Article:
MONTGOMERY — A nonprofit group chaired by former members of Gov. Robert Bentley’s administration has been created to promote the governor’s agenda, including his proposals to increase taxes.
According to its Facebook page, the Alabama Council for Excellent Government “promotes public policies that give Alabamians a more efficient, effective, accountable and excellent government.”
The organization, a 501c4, was created in February at Bentley’s request, said Cooper Shattuck, chairman of its board of directors.
Shattuck said as a nonprofit, the Alabama Council for Excellent Government can do more outreach than Bentley’s office can, including buying television or other media ads.
“His office is funded through state resources,” Shattuck said. “They can do work to get a message out that he’s seeking to communicate. A 501c4, through private funds, can do more that the governor would want to do and not spend state resources to do it.”
Shattuck is general counsel for the University of Alabama board of trustees and Bentley’s former legal adviser.
The organization is funded through non-tax deductible contributions, he said.
It seeks to foster job creation, affordable living, an improved business climate and making government more efficient, according to the Facebook page. It “will promote legislation necessary to implement such policies, one bold move at a time.”
Being “bold” has become a Bentley theme as he talks to the public, promoting his $541 million tax plan.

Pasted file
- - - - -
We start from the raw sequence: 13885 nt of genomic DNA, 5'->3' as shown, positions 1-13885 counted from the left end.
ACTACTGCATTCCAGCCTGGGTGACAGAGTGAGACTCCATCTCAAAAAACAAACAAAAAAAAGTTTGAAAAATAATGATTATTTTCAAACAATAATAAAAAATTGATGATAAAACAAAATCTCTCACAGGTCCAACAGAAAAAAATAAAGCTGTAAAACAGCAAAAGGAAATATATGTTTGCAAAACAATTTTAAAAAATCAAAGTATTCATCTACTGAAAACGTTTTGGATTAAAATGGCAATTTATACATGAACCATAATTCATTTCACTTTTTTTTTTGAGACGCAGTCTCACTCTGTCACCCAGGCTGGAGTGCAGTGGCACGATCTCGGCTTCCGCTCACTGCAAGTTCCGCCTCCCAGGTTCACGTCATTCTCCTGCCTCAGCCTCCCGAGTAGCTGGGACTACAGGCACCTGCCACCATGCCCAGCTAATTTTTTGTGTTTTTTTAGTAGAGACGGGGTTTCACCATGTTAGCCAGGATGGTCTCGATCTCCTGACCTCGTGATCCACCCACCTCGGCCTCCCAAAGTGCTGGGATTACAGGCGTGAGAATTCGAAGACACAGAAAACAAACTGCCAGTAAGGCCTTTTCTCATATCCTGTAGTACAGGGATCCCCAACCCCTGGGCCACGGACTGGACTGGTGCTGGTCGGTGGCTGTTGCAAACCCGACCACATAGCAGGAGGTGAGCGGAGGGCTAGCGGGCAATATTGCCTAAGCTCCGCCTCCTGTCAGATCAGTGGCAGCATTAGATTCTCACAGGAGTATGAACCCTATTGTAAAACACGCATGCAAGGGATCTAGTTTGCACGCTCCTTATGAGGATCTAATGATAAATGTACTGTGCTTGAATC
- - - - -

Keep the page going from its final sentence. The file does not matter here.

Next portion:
But lawmakers don’t appear to be on board yet. The bulk of the money would come from two sources: raising the tax on cigarettes by 82 cents per pack, as well as other tobacco products, and raising the sales taxes on automobile purchases from 2 percent to 4 percent.
“I’m getting real negative responses on it,” Rep. Steve Clouse, R-Ozark, told The Associated Press. Clouse is chairman of the House General Fund Committee. Clouse told The AP lawmakers have yet to agree on the size of the expected General Fund shortfall for the budget year that starts Oct. 1. Some put it around $290 million; Bentley said $700 million.
Rep. Ed Henry, R-Hartselle, said Monday he hasn’t heard from constituents supportive of tax increases.
“The only cries for increasing the tax burden on the citizens of Alabama are coming from the governor, the bureaucracy in Montgomery and eventually this nonprofit entity he has created,” Henry said. “In my opinion, any new taxes or any new burdens placed on the citizens of Alabama should initiate from the citizens of Alabama; I have yet to hear that request.”
The Alabama Council for Excellent Government also has a website, acegov.com. It lists Marquita Davis and R.B. Walker as the group’s other two board members. Davis is a former state finance director under Bentley. Walker is a senior governmental relations analyst for Alabama Power.
Shattuck said while the group now is focused on legislative issues, it will not dissolve after the session ends this summer but will keep promoting Bentley’s ideas.
“It’s not a single issue thing,” he said.